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arguments for developing a law of obligations in English law. Ought not equity to have intervened in Lister? How might it have done this? (Cf Morris v Ford Motor Co Ltd [1973] 1 QB 792.) DAMAGE CAUSED TO ANOTHER (a) Damage
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Lord Porter:… The salient fact, as I see it, is that the wife had herself suffered no physical injury and could only base her claim on the circumstance that she had lost the consortium of her husband by reason of the injury to him. Such a claim was put forward on the analogy of the enticement cases… In that class of case, however, the wrong is a deliberate action taken with the object of inducing the wife to leave her husband or the husband to leave his wife-malicious because it is their mutual duty to give consortium to one another, and the defendant has persuaded the errant spouse not to fulfil that duty…

On behalf of the appellant, it is urged that a husband can bring an action for the loss of the consortium of his wife by reason of any tort which deprives him of that consortium and that in the circumstances prevailing today a wife must have a similar right. Even, however, if it be assumed that in enticement cases the husband and wife have equal rights it does not follow that today they have equal rights and liabilities one towards the other in all respects. I do not think it possible to say that a change in the outlook of the public, however great, must inevitably be followed by a change in the law of this country. The common law is a historical development rather than a logical whole, and the fact that a particular doctrine does not logically accord with another or others is no ground for its rejection…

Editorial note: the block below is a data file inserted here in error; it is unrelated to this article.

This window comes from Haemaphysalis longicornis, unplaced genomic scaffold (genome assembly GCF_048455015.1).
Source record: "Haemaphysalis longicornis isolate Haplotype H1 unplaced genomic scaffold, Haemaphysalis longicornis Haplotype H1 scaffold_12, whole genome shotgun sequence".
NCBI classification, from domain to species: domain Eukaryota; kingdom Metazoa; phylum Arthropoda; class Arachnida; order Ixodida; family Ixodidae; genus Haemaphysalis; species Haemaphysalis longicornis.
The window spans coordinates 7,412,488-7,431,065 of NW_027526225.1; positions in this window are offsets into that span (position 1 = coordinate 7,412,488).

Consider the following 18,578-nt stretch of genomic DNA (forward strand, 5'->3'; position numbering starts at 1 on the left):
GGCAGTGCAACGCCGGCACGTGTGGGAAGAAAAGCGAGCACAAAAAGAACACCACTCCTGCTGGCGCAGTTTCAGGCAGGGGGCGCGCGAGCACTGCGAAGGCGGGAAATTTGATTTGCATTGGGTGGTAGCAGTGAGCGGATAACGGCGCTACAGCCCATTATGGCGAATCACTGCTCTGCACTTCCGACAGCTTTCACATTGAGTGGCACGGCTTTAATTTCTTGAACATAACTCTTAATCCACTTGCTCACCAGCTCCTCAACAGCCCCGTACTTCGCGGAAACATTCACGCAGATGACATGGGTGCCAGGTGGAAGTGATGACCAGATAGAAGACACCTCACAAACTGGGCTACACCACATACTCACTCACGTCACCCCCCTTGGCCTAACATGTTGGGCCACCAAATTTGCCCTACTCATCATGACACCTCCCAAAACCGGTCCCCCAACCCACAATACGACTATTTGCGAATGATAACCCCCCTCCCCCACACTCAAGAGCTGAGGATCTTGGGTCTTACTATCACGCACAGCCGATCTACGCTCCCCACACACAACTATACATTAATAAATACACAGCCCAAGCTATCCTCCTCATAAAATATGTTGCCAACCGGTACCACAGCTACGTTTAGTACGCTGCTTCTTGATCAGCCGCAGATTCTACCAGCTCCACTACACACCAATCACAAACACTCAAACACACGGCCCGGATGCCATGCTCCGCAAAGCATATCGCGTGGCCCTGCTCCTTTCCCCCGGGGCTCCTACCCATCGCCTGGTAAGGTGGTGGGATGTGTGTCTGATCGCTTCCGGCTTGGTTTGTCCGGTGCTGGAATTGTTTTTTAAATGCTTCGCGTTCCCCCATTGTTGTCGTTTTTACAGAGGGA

Lord Goddard:… Negligence, if it is to give rise to legal liability, must result from a breach of duty owed to a person who thereby suffers damage. But what duty was owed here by the employers of the husband to the wife? If she has an action in this case, so must the wife of any man run over in the street by a careless driver. The duty there which gives rise to the husband’s cause of action arises out of what may for convenience be called proximity; the driver owes a duty not to injure other persons who are using the road on which he is driving. He owes no duty to persons not present except to those whose property may be on or adjoining the road which it is his duty to avoid injuring. It may often happen that an injury to one person may affect another;

a servant whose master is killed or permanently injured may lose his employment, it may be of long standing, and the misfortune may come when he is of an age when it would be very difficult for him to obtain other work, but no one would suggest that he thereby acquires a right of action against the wrongdoer. Damages for personal injury can seldom be a perfect compensation, but where injury has been caused to a husband or father it has never been the case that his wife or children whose style of living or education may have radically to be curtailed have on that account a right of action other than that which, in the case of death, the Fatal Accidents Act 1846, has given…